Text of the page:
The combined resources of the local and federal governments along with private contributions, will help get the territory through its ongoing recovery efforts but Gov. Kenneth Mapp cautioned Thursday that the road forward is not a sprint but a “long haul.”
During a brief news conference at the St. Thomas Jet Center, Mapp was flanked by former San Antonio Spurs forward Tim Duncan and former New York City Mayor Michael Bloomberg, who have amassed a combined $5 million in supplies and technical relief for the islands.
Bloomberg reassured residents that the supplies – including a carload of life saving medicine brought in from Johns Hopkins in New York – and aid needed is coming in and said that while the road ahead would be “hard,” getting back up is “doable.”
“There is a lot of optimism coming from the people,” Bloomberg said. “Everyone I’ve talked to said that they’re staying, that they are going to rebuild and that the best days are yet to come.”
Bloomberg was brought into the relief efforts by a personal friend on St. John, who he said called him after Irma struck and asked him to come down. No stranger to natural disasters – he was mayor of New York when that city was struck by Hurricane Sandy in 2012 – Bloomberg is part of a “structured” organization of private benefactors who help with disaster relief, according to Government House spokesman Sam Topp.
“We had big hurricanes in Florida, Miami and Texas, but this is part of America and we wanted to make sure people didn’t forget that there was another part of this country that was struck a by deadly hurricane and the damage here is just unimaginable,” Bloomberg said.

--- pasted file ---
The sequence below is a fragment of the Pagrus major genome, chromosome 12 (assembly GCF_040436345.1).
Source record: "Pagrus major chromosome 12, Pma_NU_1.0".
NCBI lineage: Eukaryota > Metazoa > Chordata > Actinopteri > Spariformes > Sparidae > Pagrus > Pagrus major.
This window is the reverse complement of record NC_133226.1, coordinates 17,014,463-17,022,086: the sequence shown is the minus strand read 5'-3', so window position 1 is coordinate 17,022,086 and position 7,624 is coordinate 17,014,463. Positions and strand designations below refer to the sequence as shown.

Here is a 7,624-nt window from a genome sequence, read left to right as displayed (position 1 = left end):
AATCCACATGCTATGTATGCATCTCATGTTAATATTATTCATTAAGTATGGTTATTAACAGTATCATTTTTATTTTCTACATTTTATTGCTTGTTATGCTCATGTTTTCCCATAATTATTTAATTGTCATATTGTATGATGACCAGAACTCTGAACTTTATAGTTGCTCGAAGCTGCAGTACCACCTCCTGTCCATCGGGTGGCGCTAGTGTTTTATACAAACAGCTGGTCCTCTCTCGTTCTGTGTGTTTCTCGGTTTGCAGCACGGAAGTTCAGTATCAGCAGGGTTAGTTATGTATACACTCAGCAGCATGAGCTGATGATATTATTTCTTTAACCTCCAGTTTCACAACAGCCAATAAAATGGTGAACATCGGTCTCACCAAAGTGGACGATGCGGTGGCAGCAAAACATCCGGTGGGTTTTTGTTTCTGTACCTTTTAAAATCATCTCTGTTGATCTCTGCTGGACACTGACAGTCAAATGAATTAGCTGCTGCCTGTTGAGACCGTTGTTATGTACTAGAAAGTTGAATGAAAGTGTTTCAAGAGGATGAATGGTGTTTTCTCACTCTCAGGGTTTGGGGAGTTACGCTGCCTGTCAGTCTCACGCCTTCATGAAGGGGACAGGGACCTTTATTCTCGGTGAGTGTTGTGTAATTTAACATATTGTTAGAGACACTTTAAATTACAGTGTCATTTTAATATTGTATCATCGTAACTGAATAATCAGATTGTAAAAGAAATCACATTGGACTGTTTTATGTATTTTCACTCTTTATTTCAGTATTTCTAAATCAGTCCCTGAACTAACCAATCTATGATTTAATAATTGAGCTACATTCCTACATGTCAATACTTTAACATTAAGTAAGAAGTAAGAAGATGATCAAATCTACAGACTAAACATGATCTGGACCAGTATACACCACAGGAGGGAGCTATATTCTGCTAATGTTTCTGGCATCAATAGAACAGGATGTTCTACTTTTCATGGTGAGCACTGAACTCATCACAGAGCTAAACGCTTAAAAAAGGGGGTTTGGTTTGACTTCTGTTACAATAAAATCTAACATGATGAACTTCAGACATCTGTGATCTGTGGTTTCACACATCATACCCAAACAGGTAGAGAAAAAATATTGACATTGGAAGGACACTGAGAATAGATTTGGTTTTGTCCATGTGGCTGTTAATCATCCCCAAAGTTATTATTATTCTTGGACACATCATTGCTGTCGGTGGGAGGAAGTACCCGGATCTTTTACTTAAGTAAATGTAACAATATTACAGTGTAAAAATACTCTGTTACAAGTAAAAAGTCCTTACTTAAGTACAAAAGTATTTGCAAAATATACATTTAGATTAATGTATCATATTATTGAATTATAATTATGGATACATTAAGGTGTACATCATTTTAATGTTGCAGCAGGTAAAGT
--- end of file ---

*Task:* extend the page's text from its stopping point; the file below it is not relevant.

Despite the landscape, with torn roofs, demolished buildings and bare trees, both Bloomberg and Duncan said that they were encouraged by the spirit of the community, whose members continue to help one another.
“People are helping one another with positive attitudes, and they’re ready to rebuild,” Duncan said. “We are also going to stay here and help, bringing supplies, and contribute where we can.”
Duncan made an impassioned plea to the media after the hurricane hit, and opened a YouCaring account with a $250,000 contribution and a pledge to match donations up to $1 million. Shortly after the account was set up, the website said the fundraising bar had been raised to $2.1 million, but Topp could not say what the split was between the amount of funds donated and the value of supplies brought in.
Thanking both Bloomberg and Duncan for their help, Mapp also took the time, with many national news reporters in the Jet Center hanger, to clarify reports of vandalism and looting that have played in the national media headlines for the past week. Mapp said it is understandable that residents would be frightened, particularly on St. John which was the worst hit of the three islands, but that formal reports of break-ins, burglaries or thefts were minimal. In addition, Mapp said that more military officers, National Guardsmen and others – including Marines on St. John – have been posted around the islands, while officers and troops from New York and Alabama are expected to begin arriving on Saturday.
Mapp also encouraged anyone interested in donating to local relief efforts to visit usvirecovery.org The governor added that he was encouraged that U.S. President Donald Trump would soon be arriving to “observe” the damage first hand, and to survey federal relief efforts.